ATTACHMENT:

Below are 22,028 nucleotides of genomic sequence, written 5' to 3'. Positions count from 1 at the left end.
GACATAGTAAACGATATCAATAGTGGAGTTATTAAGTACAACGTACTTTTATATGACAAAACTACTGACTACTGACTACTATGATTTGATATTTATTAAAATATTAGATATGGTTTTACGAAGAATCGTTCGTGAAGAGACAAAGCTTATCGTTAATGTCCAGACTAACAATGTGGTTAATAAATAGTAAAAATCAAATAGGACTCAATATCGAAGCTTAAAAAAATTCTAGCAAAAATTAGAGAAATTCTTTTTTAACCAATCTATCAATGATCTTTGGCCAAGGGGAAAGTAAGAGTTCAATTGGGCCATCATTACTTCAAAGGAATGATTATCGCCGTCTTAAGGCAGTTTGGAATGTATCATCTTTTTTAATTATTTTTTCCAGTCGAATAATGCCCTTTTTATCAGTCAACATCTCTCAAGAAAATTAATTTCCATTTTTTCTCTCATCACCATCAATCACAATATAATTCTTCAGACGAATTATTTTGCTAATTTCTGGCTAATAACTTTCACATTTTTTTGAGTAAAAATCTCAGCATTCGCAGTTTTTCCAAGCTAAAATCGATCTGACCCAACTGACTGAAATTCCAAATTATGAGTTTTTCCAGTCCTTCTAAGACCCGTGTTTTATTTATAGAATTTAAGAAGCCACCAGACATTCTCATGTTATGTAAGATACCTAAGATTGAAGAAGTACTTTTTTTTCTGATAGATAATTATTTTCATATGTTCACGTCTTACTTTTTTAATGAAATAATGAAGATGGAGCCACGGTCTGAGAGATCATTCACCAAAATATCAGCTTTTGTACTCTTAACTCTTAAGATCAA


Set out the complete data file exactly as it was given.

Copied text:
Below are 22,028 nucleotides of genomic sequence, written 5' to 3'. Positions count from 1 at the left end.
GACATAGTAAACGATATCAATAGTGGAGTTATTAAGTACAACGTACTTTTATATGACAAAACTACTGACTACTGACTACTATGATTTGATATTTATTAAAATATTAGATATGGTTTTACGAAGAATCGTTCGTGAAGAGACAAAGCTTATCGTTAATGTCCAGACTAACAATGTGGTTAATAAATAGTAAAAATCAAATAGGACTCAATATCGAAGCTTAAAAAAATTCTAGCAAAAATTAGAGAAATTCTTTTTTAACCAATCTATCAATGATCTTTGGCCAAGGGGAAAGTAAGAGTTCAATTGGGCCATCATTACTTCAAAGGAATGATTATCGCCGTCTTAAGGCAGTTTGGAATGTATCATCTTTTTTAATTATTTTTTCCAGTCGAATAATGCCCTTTTTATCAGTCAACATCTCTCAAGAAAATTAATTTCCATTTTTTCTCTCATCACCATCAATCACAATATAATTCTTCAGACGAATTATTTTGCTAATTTCTGGCTAATAACTTTCACATTTTTTTGAGTAAAAATCTCAGCATTCGCAGTTTTTCCAAGCTAAAATCGATCTGACCCAACTGACTGAAATTCCAAATTATGAGTTTTTCCAGTCCTTCTAAGACCCGTGTTTTATTTATAGAATTTAAGAAGCCACCAGACATTCTCATGTTATGTAAGATACCTAAGATTGAAGAAGTACTTTTTTTTCTGATAGATAATTATTTTCATATGTTCACGTCTTACTTTTTTAATGAAATAATGAAGATGGAGCCACGGTCTGAGAGATCATTCACCAAAATATCAGCTTTTGTACTCTTAACTCTTAAGATCAA